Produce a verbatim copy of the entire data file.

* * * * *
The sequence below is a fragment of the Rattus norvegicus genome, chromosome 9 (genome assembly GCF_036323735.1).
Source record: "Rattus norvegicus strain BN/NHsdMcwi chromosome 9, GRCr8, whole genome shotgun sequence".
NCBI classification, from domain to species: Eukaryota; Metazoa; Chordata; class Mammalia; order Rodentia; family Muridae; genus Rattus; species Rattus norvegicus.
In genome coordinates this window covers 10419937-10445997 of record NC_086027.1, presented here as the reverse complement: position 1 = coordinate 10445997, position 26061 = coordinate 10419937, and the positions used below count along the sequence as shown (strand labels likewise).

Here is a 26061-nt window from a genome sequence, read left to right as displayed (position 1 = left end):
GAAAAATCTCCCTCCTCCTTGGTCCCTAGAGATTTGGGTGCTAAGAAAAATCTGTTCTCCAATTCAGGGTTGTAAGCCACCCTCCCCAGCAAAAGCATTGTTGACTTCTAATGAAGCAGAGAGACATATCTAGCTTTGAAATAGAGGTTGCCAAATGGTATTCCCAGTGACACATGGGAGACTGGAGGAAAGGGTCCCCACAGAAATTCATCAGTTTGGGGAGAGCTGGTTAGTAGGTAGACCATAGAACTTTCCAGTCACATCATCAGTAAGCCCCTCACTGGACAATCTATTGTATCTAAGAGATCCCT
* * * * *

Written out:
The sequence below is a fragment of the Rattus norvegicus genome, chromosome 9 (genome assembly GCF_036323735.1).
Source record: "Rattus norvegicus strain BN/NHsdMcwi chromosome 9, GRCr8, whole genome shotgun sequence".
NCBI classification, from domain to species: Eukaryota; Metazoa; Chordata; class Mammalia; order Rodentia; family Muridae; genus Rattus; species Rattus norvegicus.
In genome coordinates this window covers 10419937-10445997 of record NC_086027.1, presented here as the reverse complement: position 1 = coordinate 10445997, position 26061 = coordinate 10419937, and the positions used below count along the sequence as shown (strand labels likewise).

Here is a 26061-nt window from a genome sequence, read left to right as displayed (position 1 = left end):
GAAAAATCTCCCTCCTCCTTGGTCCCTAGAGATTTGGGTGCTAAGAAAAATCTGTTCTCCAATTCAGGGTTGTAAGCCACCCTCCCCAGCAAAAGCATTGTTGACTTCTAATGAAGCAGAGAGACATATCTAGCTTTGAAATAGAGGTTGCCAAATGGTATTCCCAGTGACACATGGGAGACTGGAGGAAAGGGTCCCCACAGAAATTCATCAGTTTGGGGAGAGCTGGTTAGTAGGTAGACCATAGAACTTTCCAGTCACATCATCAGTAAGCCCCTCACTGGACAATCTATTGTATCTAAGAGATCCCT